Together, well, that’s where it gets a little trickier. Joel Embiid will likely have to tap into being utilized as a roll man more (he ranks among the bottom three in pick-and-roll frequency for players that have rolled to the rim 100 times or more, per Synergy).

Conversely, I get a little queasy thinking about Harden making the entry pass to Embiid posting up, Harden’s man doubling the superstar big, and Harden balking on the catch-and-shoot three after Embiid passes out. Seriously, it’s absolutely mind-boggling that such a talented offensive player is still this bad at nailing jumpers off the catch.

There will be growing pains, that’s for sure.

Where does he still thrive offensively?

You give this dude an even half-decent roller and fill the corners with plus shooters and he’s going to make the right read in the pick-and-roll pretty much every time. He is still an amazing passer when given open space to make plays and maybe the best lob-tosser in the game (I’m sure Luka Doncic would have something to say about that, but still). Oh, and the foul drawing is still ELITE. Like, 100th percentile on shooting-fouls-level-elite.

What are his limitations offensively?

I’ve mentioned the slight dip in burst and the incredibly frustrating unwillingness to do, like, anything off the ball. The untimely turnovers have also been rough. So, rather than repeating myself, here’s a new one: Harden could also greatly benefit from a midrange game. He’s knocked down 46 percent of his long midrange jumpers, good for the 84th percentile, per Cleaning the Glass, yet he barely takes any of them. Just 28 all season!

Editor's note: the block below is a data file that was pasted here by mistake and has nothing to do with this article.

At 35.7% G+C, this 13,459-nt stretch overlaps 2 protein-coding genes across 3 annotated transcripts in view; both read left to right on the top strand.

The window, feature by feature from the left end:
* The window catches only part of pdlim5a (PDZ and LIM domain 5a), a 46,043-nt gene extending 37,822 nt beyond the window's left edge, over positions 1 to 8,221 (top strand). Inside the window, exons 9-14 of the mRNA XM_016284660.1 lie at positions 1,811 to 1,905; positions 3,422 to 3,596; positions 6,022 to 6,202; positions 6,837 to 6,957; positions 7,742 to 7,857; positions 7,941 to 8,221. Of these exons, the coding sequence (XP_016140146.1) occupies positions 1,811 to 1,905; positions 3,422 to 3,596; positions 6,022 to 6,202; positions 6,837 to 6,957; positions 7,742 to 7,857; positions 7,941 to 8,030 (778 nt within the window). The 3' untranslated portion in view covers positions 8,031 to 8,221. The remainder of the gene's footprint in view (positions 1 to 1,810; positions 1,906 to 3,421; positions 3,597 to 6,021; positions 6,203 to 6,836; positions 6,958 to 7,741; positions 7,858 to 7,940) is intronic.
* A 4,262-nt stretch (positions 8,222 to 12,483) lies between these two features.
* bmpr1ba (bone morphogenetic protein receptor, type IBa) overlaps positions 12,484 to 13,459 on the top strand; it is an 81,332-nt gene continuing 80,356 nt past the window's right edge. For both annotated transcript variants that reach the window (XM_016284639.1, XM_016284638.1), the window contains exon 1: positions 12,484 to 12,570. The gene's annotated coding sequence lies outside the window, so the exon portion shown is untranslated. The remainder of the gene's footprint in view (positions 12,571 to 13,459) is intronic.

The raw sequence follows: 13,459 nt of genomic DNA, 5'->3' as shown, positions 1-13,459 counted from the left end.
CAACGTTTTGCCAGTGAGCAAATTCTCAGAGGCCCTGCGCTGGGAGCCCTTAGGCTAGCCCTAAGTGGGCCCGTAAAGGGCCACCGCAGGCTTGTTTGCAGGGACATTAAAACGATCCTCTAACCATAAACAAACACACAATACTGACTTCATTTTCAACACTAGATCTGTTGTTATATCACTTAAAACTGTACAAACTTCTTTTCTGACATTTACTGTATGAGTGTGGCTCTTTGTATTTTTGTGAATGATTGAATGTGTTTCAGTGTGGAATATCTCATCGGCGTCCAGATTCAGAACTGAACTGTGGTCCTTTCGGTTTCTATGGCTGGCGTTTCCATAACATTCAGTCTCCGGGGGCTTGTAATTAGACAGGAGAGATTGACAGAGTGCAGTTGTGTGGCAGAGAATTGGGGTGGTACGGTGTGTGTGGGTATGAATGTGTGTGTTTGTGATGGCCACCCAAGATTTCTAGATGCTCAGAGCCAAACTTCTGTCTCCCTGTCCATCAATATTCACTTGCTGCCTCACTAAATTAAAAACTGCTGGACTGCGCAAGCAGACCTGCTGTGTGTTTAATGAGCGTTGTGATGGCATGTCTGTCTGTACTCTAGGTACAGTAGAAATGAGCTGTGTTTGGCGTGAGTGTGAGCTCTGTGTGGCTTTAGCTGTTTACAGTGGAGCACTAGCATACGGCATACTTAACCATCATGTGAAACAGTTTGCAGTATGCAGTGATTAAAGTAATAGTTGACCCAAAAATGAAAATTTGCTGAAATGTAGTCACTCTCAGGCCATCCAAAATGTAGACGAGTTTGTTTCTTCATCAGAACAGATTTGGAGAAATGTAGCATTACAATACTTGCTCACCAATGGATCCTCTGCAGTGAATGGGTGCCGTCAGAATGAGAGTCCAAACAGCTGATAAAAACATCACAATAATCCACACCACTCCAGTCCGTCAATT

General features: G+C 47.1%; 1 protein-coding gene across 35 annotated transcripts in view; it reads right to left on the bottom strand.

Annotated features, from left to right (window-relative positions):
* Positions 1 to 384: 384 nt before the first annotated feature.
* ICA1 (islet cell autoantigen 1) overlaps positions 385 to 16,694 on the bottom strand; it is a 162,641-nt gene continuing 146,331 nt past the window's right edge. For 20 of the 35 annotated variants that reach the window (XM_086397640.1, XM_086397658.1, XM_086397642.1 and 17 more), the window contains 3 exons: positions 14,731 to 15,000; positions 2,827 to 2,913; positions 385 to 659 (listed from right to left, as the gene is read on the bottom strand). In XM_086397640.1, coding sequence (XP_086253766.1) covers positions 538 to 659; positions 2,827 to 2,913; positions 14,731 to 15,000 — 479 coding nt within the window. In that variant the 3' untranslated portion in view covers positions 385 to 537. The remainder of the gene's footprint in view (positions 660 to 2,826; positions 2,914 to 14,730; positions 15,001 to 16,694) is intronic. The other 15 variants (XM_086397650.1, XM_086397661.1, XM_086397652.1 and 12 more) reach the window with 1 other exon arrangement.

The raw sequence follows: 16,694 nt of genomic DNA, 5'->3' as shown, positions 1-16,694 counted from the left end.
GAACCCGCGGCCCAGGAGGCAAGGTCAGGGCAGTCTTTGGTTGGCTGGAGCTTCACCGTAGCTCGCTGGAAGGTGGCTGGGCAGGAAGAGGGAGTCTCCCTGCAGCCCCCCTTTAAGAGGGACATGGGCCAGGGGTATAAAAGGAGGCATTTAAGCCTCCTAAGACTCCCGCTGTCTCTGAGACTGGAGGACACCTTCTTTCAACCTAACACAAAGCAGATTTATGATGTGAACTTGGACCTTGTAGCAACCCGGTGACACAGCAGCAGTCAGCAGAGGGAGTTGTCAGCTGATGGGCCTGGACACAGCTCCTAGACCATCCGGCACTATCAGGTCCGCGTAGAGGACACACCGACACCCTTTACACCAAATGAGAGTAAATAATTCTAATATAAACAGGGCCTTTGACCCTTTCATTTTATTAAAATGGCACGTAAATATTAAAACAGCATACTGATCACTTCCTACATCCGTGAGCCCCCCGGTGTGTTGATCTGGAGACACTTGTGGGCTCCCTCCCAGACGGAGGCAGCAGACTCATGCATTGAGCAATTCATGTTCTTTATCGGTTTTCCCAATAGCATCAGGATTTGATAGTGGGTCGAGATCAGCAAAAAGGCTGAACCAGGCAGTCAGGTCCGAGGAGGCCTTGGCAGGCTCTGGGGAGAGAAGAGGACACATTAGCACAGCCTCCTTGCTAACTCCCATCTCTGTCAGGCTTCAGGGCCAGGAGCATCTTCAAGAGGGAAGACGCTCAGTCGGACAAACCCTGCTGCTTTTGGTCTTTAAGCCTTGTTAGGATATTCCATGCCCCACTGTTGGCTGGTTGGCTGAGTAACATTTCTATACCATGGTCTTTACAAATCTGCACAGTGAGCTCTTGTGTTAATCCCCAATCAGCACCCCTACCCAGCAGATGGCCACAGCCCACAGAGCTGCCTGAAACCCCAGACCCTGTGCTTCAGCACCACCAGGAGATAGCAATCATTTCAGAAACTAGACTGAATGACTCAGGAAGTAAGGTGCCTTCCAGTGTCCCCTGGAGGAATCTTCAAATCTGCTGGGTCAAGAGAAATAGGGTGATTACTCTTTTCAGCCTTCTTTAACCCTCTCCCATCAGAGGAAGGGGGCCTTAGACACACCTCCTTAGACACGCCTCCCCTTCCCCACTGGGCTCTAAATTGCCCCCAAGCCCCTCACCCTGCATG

Oh, and can someone teach this dude to post up! He’s a 6’5 220-pound guard, go body up some poor saps in the post!

How would you describe the pros and cons of him as an off-ball player?

The pros are, uh. OK, let’s just skip to the cons. He doesn’t cut. Ever. He doesn’t even qualify as a cutter with the minimum number of possessions on NBA.com. Off-ball shooting, oh boy. It, too, is bad! He’s made just 30 percent of his catch-and-shoot looks this season, and he’s been a frequent candidate for defenses to help off of and clog the paint. His (in)ability to do literally anything as a spot-up threat is the lowest-hanging fruit for him to pick while he attempts to age gracefully into this next stage of his career.

What’re the issues with his defense and how has it ebbed and flowed this season?

I don’t want to sound like I’m being too negative about James Harden. He’s still a top-20 player in the league, in my humble opinion, and is a self-regulating engine to a top offense in the association.

But his defense is bad. Real bad. Activity-wise, Harden’s having his worst defensive season since his early years in Houston. Brooklyn ran a great deal of drop coverage to kickstart the year, and The Beard was basically roadkill while trying to navigate screens. Isolation situations were just as despondent; he was a total blow-by guy.

I’m sure you’ve seen the YouTube videos and/or the Twitter threads by now. Harden’s not an active nor attentive off-ball defender. His closeouts, well, don’t come close, and The Beard’s an omnipresent candidate to get back cut. Don’t even get me started on the transition defense. You and I would have a better shot at winning the gold medal in the Winter Olympics Bobsled competition with a blindfold on than Harden would at finding his man in the fastbreak.

It pains me to say this, but I’m really not sure I’ve seen a worse NBA defender this year. Hopefully, he picks it up in Philly in a new situation.